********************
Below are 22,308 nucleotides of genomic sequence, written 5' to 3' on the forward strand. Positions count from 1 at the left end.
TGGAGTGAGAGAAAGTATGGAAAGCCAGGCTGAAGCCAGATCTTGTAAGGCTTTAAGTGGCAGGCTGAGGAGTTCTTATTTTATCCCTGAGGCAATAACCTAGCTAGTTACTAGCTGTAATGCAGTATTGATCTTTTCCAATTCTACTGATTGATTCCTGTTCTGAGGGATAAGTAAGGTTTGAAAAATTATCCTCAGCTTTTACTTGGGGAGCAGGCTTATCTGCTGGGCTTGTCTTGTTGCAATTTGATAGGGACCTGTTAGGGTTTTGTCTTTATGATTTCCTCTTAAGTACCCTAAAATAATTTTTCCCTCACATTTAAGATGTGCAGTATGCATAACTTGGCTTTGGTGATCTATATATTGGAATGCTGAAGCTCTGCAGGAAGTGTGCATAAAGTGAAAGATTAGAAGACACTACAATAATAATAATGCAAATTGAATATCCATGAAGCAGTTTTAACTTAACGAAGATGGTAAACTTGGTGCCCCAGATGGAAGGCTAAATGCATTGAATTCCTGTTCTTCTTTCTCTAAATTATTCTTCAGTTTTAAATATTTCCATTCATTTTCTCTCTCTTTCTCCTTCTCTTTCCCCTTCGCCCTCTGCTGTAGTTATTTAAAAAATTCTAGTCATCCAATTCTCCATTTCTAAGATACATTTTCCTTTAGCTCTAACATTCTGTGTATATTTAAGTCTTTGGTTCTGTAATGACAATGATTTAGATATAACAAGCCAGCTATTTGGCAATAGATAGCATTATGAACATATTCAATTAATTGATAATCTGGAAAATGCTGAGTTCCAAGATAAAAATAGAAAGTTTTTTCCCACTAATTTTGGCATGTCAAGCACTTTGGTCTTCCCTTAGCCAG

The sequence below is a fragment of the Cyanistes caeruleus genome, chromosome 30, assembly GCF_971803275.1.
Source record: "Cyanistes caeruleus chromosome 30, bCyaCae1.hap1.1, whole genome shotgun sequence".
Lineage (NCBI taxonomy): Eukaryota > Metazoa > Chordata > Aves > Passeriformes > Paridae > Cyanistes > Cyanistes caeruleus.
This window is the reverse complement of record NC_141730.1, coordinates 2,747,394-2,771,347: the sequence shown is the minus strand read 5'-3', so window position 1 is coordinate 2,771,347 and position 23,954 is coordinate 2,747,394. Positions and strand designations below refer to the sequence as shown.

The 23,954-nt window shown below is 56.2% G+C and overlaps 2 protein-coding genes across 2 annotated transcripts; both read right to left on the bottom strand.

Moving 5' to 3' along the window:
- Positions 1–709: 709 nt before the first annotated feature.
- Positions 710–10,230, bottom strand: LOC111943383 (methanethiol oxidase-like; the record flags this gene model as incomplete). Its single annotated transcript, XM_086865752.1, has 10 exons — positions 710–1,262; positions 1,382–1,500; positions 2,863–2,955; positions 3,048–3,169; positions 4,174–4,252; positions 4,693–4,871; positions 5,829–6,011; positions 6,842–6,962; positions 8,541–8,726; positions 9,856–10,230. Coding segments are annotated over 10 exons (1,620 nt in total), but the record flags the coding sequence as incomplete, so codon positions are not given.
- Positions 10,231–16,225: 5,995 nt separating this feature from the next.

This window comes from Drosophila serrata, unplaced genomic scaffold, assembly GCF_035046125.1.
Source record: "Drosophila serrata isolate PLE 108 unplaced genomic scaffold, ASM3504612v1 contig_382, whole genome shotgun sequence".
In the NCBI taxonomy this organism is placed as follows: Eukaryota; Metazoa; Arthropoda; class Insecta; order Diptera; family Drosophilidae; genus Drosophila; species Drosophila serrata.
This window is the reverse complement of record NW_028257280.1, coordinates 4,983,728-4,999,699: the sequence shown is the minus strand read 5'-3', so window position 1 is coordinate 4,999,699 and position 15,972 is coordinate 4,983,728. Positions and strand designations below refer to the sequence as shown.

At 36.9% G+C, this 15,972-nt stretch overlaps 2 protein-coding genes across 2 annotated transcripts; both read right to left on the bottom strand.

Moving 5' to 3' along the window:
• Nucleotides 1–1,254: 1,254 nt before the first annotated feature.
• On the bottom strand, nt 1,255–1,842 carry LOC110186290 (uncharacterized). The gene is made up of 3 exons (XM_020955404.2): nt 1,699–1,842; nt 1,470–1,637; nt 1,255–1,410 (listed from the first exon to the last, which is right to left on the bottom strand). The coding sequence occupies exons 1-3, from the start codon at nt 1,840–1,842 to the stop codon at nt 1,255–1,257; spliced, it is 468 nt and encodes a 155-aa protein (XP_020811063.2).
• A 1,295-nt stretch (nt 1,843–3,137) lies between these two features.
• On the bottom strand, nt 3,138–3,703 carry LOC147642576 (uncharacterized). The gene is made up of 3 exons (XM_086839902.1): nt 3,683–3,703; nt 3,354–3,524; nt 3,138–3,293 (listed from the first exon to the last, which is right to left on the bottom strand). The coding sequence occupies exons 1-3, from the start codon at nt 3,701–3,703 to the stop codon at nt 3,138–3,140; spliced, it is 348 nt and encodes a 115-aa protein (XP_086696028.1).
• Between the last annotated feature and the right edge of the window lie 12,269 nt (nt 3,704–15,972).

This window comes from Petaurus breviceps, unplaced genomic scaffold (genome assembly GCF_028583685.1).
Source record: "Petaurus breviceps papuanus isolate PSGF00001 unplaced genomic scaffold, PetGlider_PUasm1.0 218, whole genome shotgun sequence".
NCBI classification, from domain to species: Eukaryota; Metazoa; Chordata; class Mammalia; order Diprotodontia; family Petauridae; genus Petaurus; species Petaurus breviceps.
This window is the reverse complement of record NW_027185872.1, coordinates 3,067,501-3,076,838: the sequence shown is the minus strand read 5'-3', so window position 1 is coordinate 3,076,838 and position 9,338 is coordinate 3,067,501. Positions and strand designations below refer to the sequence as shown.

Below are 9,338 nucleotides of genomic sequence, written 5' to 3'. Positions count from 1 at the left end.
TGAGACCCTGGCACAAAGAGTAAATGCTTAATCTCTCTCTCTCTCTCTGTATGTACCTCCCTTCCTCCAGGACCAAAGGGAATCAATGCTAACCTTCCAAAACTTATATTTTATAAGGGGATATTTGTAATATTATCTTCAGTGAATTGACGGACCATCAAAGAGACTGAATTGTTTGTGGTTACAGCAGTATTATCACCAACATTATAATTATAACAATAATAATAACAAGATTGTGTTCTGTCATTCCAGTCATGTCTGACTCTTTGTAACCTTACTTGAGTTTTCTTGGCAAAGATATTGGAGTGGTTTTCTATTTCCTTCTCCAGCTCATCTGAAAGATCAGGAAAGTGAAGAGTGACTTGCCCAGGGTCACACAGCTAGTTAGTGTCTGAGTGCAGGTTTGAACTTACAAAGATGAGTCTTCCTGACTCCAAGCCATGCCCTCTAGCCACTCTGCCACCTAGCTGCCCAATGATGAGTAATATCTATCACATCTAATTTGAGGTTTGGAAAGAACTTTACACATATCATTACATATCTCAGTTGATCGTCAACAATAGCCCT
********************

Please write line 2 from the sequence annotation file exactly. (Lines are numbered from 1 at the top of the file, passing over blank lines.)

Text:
TGGAGTGAGAGAAAGTATGGAAAGCCAGGCTGAAGCCAGATCTTGTAAGGCTTTAAGTGGCAGGCTGAGGAGTTCTTATTTTATCCCTGAGGCAATAACCTAGCTAGTTACTAGCTGTAATGCAGTATTGATCTTTTCCAATTCTACTGATTGATTCCTGTTCTGAGGGATAAGTAAGGTTTGAAAAATTATCCTCAGCTTTTACTTGGGGAGCAGGCTTATCTGCTGGGCTTGTCTTGTTGCAATTTGATAGGGACCTGTTAGGGTTTTGTCTTTATGATTTCCTCTTAAGTACCCTAAAATAATTTTTCCCTCACATTTAAGATGTGCAGTATGCATAACTTGGCTTTGGTGATCTATATATTGGAATGCTGAAGCTCTGCAGGAAGTGTGCATAAAGTGAAAGATTAGAAGACACTACAATAATAATAATGCAAATTGAATATCCATGAAGCAGTTTTAACTTAACGAAGATGGTAAACTTGGTGCCCCAGATGGAAGGCTAAATGCATTGAATTCCTGTTCTTCTTTCTCTAAATTATTCTTCAGTTTTAAATATTTCCATTCATTTTCTCTCTCTTTCTCCTTCTCTTTCCCCTTCGCCCTCTGCTGTAGTTATTTAAAAAATTCTAGTCATCCAATTCTCCATTTCTAAGATACATTTTCCTTTAGCTCTAACATTCTGTGTATATTTAAGTCTTTGGTTCTGTAATGACAATGATTTAGATATAACAAGCCAGCTATTTGGCAATAGATAGCATTATGAACATATTCAATTAATTGATAATCTGGAAAATGCTGAGTTCCAAGATAAAAATAGAAAGTTTTTTCCCACTAATTTTGGCATGTCAAGCACTTTGGTCTTCCCTTAGCCAG